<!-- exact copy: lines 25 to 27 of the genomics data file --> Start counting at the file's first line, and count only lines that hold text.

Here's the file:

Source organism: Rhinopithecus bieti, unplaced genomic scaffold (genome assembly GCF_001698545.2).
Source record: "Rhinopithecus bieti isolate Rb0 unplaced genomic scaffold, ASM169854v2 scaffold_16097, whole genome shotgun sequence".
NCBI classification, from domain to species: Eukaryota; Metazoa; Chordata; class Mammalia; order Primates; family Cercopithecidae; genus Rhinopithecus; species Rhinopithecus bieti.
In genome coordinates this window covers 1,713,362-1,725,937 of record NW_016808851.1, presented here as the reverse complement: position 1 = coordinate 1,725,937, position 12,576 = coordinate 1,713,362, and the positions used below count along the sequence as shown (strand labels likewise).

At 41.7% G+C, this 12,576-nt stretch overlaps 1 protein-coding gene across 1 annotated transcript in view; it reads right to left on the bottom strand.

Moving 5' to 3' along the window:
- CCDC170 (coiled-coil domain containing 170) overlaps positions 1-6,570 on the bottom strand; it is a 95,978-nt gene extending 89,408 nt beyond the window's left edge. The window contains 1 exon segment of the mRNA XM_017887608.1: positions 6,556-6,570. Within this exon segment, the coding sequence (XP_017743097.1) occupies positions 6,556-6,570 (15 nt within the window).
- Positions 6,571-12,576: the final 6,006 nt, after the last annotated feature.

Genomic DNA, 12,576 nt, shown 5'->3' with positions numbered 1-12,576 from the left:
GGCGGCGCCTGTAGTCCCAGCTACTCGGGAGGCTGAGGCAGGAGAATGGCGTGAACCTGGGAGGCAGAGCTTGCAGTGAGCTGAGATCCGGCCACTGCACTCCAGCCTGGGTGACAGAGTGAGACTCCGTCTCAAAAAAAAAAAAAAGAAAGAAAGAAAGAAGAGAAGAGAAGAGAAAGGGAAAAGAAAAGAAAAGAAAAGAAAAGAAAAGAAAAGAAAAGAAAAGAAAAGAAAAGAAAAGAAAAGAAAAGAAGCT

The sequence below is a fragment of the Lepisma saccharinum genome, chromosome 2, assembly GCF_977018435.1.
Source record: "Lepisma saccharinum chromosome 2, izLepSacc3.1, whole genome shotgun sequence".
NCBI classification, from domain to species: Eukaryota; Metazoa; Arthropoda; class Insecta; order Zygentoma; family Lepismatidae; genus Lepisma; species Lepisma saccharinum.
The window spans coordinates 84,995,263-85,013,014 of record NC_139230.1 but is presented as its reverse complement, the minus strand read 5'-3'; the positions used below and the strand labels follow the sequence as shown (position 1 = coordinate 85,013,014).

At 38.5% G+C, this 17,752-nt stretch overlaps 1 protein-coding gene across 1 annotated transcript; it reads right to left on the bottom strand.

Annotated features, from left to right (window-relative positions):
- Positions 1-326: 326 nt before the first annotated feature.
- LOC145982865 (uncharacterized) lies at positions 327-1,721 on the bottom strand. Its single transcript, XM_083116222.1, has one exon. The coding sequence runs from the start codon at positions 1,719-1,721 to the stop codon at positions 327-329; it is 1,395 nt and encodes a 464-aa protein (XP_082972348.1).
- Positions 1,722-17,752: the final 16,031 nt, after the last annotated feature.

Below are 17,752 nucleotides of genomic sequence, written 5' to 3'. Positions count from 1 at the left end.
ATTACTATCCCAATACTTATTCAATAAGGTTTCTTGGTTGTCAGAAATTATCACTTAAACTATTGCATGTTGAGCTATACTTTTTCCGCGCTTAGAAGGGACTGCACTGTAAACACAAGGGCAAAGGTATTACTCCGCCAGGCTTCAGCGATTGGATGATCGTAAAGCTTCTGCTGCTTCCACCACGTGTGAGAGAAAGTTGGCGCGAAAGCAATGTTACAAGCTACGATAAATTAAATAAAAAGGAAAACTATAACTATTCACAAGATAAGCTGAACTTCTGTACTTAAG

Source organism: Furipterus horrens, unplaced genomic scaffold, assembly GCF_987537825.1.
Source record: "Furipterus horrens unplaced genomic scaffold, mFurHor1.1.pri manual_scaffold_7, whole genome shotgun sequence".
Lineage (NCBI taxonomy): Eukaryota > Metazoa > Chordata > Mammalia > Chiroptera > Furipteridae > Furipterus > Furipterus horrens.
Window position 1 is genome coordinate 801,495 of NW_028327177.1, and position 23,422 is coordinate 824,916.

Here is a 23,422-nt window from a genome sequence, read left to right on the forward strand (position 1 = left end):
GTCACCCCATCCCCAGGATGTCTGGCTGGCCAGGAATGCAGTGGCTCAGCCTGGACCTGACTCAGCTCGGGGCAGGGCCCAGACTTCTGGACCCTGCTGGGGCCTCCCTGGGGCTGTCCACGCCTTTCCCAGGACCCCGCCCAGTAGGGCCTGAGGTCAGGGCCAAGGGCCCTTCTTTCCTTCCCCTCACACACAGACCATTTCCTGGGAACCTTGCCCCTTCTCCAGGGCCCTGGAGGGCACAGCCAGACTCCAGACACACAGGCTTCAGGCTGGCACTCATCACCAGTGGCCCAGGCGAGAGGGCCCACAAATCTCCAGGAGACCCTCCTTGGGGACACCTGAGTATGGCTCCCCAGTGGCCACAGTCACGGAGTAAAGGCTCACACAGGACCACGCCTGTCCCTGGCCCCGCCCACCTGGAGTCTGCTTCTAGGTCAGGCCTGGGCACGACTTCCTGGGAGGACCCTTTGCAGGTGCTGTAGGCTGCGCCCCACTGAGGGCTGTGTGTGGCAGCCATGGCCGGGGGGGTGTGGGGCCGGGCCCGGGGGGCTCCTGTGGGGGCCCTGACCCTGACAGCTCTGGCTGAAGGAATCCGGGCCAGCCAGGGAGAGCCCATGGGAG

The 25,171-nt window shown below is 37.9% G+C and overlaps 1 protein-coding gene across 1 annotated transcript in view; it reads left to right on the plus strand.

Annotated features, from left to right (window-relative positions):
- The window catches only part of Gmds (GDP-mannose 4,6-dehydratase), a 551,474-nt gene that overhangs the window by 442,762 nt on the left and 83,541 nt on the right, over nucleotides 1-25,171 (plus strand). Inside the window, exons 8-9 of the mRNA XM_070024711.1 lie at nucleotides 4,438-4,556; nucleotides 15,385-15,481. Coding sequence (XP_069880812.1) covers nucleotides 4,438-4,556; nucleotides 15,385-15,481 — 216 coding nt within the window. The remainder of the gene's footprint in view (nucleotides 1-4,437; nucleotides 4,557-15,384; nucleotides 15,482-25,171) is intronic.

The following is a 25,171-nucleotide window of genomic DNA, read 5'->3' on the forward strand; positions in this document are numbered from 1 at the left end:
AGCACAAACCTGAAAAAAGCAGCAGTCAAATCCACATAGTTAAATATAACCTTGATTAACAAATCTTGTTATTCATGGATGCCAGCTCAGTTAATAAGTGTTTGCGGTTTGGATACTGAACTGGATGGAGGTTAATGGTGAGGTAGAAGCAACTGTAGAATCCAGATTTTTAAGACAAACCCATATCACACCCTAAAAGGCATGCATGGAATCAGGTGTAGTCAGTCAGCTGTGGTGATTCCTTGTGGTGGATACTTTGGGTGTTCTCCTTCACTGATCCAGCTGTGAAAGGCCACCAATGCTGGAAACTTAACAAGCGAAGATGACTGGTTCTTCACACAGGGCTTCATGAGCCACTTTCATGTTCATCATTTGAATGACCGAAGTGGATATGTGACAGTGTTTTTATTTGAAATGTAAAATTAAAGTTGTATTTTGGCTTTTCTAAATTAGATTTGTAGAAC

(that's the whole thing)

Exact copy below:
Window position 1 is genome coordinate 801,495 of NW_028327177.1, and position 23,422 is coordinate 824,916.

Here is a 23,422-nt window from a genome sequence, read left to right on the forward strand (position 1 = left end):
GTCACCCCATCCCCAGGATGTCTGGCTGGCCAGGAATGCAGTGGCTCAGCCTGGACCTGACTCAGCTCGGGGCAGGGCCCAGACTTCTGGACCCTGCTGGGGCCTCCCTGGGGCTGTCCACGCCTTTCCCAGGACCCCGCCCAGTAGGGCCTGAGGTCAGGGCCAAGGGCCCTTCTTTCCTTCCCCTCACACACAGACCATTTCCTGGGAACCTTGCCCCTTCTCCAGGGCCCTGGAGGGCACAGCCAGACTCCAGACACACAGGCTTCAGGCTGGCACTCATCACCAGTGGCCCAGGCGAGAGGGCCCACAAATCTCCAGGAGACCCTCCTTGGGGACACCTGAGTATGGCTCCCCAGTGGCCACAGTCACGGAGTAAAGGCTCACACAGGACCACGCCTGTCCCTGGCCCCGCCCACCTGGAGTCTGCTTCTAGGTCAGGCCTGGGCACGACTTCCTGGGAGGACCCTTTGCAGGTGCTGTAGGCTGCGCCCCACTGAGGGCTGTGTGTGGCAGCCATGGCCGGGGGGGTGTGGGGCCGGGCCCGGGGGGCTCCTGTGGGGGCCCTGACCCTGACAGCTCTGGCTGAAGGAATCCGGGCCAGCCAGGGAGAGCCCATGGGAG